Things You'll Need
The smell of burnt rubber is not only unpleasant, but it also tends to linger. The smell of burnt rubber within your home is a persistent annoyance unless it is dealt with. With a focused effort on finding the source and cleaning the air, this pungent odor can be removed without use of harsh chemicals. Immediately unplug any appliances or electrical devices that may be responsible for the odor.
Locate the source of the burnt rubber smell and remove it from your home if you can find it. Burnt rubber utensils and other items can be discarded outside. If the odor is coming from a small appliance, unplug it and set it outside of your home. If you cannot find the source, immediately contact an electrician to investigate.
Open up doors and windows to create a steady flow of air throughout your home. This will help to force this unpleasant smell out of the house. Turn on a window fan set to pull air out of the room with the strongest odor, with another fan set to draw in fresh air from across the room or from an adjacent room.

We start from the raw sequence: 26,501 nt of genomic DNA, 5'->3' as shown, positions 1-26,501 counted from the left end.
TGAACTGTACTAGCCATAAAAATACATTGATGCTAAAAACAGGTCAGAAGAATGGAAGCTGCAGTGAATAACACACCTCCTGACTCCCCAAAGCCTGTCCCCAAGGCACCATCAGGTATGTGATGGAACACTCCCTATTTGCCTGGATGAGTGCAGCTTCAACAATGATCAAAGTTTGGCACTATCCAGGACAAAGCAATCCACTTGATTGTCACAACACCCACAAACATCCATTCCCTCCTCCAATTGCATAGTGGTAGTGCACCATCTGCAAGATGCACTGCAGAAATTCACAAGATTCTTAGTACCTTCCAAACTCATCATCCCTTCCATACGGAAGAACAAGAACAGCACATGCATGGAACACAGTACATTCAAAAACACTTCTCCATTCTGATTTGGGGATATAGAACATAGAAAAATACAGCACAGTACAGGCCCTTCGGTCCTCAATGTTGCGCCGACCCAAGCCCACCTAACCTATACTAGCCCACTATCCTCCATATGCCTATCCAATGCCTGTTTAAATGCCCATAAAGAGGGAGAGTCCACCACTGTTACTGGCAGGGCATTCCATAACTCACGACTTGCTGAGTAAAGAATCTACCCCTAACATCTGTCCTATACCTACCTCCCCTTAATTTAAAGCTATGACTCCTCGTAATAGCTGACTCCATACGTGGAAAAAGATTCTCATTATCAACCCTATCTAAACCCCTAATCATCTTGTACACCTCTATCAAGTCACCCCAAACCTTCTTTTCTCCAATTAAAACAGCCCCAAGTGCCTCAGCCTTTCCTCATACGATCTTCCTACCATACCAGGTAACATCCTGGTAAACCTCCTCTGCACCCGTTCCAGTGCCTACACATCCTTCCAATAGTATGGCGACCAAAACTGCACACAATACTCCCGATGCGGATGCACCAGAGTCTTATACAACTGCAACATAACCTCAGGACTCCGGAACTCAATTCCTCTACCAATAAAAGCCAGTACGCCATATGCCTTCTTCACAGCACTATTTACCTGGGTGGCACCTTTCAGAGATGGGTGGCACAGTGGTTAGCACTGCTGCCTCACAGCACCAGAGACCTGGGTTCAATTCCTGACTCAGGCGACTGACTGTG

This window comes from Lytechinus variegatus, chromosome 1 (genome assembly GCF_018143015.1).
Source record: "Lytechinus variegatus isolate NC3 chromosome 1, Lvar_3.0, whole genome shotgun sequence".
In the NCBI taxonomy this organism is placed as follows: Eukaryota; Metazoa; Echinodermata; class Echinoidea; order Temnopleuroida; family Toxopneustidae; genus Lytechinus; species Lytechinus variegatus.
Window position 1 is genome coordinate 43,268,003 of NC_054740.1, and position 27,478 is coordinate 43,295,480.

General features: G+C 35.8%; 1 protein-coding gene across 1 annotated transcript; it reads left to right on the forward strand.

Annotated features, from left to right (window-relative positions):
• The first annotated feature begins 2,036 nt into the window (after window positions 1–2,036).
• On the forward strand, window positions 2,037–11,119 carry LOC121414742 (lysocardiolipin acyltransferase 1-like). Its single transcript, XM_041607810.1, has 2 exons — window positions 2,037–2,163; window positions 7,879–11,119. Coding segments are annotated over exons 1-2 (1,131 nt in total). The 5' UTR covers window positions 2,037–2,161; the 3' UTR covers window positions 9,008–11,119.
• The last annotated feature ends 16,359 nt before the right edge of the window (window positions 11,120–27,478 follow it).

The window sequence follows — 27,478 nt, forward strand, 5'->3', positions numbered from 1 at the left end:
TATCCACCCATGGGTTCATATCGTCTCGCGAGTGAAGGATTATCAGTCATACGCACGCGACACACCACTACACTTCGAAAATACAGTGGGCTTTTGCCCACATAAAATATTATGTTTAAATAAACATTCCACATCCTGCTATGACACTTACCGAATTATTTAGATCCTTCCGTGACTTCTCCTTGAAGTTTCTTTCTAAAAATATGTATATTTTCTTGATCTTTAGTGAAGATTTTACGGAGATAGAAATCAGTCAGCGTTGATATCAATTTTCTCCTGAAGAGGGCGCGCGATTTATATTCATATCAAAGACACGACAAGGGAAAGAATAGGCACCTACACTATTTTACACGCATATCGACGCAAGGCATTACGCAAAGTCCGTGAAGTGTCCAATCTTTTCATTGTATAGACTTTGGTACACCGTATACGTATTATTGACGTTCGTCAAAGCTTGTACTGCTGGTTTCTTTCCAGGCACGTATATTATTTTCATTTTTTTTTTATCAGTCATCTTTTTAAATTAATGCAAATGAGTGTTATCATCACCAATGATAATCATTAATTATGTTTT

Sprinkle baking soda over carpets and upholstered furniture as fabrics tend to hang on to odors. Vacuum up the baking soda after an hour. Baking soda absorbs lingering smells.
Soak a cloth in white vinegar and wring it out thoroughly. Wave the cloth through the air to help neutralize the burnt rubber smell. Place a bowl of vinegar in the areas where the smell is strongest, as the vinegar will draw the odor out of the room.
Place dishes of dry coffee grounds throughout your home to help absorb lingering odors. Leave the coffee grounds in the bowls at least overnight to help eliminate the smell.
Scented candles, incense, and reed diffusers can help add a better smell to your home, but they alone will not get rid of the rubber smell.
Melynda Sorrels spent 10 years in the military working in different capacities of the medical field, including dental assisting, health services administration, decontamination and urgent medical care. Awarded the National Guardsman’s Medal for Lifesaving efforts in 2002, Sorrels was also a nominee for a Red Cross Award and a certified EMT-B for four years.